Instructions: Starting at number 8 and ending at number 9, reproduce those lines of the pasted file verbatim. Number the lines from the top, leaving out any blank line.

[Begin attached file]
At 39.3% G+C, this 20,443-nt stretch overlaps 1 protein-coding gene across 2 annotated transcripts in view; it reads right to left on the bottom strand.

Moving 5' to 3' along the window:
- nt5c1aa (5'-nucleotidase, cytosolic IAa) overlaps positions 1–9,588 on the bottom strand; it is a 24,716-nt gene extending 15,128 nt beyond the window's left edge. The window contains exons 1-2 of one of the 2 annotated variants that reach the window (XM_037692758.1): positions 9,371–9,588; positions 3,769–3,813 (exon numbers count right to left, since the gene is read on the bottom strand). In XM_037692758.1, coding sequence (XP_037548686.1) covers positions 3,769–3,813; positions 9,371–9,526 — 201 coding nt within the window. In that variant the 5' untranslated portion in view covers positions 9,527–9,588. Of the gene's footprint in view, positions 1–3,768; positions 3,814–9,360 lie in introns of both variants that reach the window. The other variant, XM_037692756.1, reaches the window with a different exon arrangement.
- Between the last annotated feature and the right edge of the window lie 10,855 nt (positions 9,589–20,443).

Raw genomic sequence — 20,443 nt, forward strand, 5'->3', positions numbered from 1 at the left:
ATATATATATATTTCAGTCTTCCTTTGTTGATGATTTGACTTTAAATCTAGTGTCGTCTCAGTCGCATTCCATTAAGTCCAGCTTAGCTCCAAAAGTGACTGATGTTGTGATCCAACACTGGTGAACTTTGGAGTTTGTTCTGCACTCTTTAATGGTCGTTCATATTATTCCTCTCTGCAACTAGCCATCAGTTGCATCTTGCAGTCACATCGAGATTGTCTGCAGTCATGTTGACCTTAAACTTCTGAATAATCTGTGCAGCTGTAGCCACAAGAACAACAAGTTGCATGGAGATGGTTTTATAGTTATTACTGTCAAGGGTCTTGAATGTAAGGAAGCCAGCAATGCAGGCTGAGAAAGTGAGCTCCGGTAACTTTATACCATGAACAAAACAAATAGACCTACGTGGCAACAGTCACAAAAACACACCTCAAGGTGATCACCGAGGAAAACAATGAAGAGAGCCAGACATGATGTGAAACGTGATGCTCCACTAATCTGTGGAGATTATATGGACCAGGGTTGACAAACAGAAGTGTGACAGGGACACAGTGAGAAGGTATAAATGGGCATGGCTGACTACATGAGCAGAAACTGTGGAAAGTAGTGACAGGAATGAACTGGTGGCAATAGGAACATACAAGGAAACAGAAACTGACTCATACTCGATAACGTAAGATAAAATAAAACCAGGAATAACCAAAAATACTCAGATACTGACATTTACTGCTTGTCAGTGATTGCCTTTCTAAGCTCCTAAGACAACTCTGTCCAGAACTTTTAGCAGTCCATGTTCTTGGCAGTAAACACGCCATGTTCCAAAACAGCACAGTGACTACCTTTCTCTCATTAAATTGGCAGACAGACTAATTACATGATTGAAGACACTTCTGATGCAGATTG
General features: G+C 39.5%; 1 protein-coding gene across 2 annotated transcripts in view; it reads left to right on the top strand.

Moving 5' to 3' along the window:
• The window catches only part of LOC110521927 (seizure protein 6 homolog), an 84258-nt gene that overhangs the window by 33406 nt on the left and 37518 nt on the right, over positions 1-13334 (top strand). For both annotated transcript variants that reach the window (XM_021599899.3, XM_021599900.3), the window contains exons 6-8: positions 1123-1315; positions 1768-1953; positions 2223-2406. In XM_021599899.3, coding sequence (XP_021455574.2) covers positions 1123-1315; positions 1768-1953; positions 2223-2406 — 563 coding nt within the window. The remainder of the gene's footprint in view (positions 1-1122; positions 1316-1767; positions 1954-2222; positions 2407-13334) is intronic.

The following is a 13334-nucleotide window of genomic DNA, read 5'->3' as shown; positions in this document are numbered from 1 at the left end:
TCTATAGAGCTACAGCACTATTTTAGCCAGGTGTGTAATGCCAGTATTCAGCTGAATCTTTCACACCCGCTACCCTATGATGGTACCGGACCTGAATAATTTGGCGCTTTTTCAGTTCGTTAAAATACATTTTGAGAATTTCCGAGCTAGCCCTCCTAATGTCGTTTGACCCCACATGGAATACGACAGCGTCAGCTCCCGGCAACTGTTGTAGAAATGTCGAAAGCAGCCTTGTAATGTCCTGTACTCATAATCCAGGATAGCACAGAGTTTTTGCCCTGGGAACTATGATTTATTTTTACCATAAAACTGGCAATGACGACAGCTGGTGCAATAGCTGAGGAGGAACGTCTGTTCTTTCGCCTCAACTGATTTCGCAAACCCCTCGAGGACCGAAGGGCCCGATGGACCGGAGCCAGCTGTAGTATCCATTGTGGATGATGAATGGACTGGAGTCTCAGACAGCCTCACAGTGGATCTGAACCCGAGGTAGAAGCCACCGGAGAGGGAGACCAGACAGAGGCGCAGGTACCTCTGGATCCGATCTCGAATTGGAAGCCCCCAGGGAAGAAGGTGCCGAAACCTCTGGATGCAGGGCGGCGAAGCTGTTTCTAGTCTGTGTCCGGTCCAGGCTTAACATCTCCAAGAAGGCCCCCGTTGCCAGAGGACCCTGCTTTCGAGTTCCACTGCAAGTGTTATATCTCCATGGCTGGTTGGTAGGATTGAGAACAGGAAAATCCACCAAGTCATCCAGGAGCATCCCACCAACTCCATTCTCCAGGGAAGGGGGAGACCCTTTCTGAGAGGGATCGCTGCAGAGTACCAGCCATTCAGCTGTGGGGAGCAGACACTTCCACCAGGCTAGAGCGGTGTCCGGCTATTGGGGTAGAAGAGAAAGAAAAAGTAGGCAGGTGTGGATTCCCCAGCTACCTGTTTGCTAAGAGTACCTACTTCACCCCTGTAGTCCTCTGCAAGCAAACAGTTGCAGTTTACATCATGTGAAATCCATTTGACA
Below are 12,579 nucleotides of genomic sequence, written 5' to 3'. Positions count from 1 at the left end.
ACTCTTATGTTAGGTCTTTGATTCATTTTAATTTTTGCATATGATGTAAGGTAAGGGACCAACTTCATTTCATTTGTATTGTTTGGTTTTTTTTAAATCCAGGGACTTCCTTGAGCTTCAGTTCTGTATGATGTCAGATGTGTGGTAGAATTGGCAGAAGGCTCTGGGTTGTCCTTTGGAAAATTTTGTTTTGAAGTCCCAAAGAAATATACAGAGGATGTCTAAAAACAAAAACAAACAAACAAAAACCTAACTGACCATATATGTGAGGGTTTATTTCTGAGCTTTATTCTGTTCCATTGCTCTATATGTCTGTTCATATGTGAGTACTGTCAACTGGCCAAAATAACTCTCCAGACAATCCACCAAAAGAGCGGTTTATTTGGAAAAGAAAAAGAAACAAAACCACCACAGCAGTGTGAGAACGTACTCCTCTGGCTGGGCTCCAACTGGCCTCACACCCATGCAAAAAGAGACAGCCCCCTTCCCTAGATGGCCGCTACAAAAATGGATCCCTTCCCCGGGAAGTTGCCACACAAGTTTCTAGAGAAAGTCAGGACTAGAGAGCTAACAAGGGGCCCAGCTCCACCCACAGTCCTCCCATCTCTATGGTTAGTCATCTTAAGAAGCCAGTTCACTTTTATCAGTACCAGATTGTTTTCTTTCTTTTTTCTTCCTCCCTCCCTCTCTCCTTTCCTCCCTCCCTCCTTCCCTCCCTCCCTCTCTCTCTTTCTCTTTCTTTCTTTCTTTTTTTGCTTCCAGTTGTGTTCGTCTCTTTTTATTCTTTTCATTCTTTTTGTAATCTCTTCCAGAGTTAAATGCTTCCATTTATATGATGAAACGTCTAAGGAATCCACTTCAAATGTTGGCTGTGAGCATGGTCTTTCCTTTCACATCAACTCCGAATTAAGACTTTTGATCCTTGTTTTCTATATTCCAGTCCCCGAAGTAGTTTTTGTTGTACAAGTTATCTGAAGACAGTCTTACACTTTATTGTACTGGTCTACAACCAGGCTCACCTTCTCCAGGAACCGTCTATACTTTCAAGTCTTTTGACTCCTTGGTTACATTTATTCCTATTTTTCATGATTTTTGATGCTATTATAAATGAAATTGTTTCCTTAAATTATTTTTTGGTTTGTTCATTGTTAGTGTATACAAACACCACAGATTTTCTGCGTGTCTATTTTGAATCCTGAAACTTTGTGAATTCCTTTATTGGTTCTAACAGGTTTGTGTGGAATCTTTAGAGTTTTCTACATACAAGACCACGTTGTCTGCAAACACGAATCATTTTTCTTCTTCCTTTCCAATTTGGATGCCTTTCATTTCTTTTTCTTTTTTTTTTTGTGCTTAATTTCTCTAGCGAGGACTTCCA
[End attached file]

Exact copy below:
Moving 5' to 3' along the window:
• The window catches only part of LOC110521927 (seizure protein 6 homolog), an 84258-nt gene that overhangs the window by 33406 nt on the left and 37518 nt on the right, over positions 1-13334 (top strand). For both annotated transcript variants that reach the window (XM_021599899.3, XM_021599900.3), the window contains exons 6-8: positions 1123-1315; positions 1768-1953; positions 2223-2406. In XM_021599899.3, coding sequence (XP_021455574.2) covers positions 1123-1315; positions 1768-1953; positions 2223-2406 — 563 coding nt within the window. The remainder of the gene's footprint in view (positions 1-1122; positions 1316-1767; positions 1954-2222; positions 2407-13334) is intronic.